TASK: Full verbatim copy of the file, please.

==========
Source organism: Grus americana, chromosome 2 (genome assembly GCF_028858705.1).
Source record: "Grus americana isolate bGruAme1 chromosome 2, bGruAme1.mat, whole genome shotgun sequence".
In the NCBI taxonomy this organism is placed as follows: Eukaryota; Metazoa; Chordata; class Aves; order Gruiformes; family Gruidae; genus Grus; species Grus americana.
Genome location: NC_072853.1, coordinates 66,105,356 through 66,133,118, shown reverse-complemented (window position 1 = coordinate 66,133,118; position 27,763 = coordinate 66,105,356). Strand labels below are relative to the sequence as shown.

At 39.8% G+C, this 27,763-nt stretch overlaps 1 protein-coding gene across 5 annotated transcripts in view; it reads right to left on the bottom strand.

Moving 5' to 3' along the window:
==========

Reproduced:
Source organism: Grus americana, chromosome 2 (genome assembly GCF_028858705.1).
Source record: "Grus americana isolate bGruAme1 chromosome 2, bGruAme1.mat, whole genome shotgun sequence".
In the NCBI taxonomy this organism is placed as follows: Eukaryota; Metazoa; Chordata; class Aves; order Gruiformes; family Gruidae; genus Grus; species Grus americana.
Genome location: NC_072853.1, coordinates 66,105,356 through 66,133,118, shown reverse-complemented (window position 1 = coordinate 66,133,118; position 27,763 = coordinate 66,105,356). Strand labels below are relative to the sequence as shown.

At 39.8% G+C, this 27,763-nt stretch overlaps 1 protein-coding gene across 5 annotated transcripts in view; it reads right to left on the bottom strand.

Moving 5' to 3' along the window: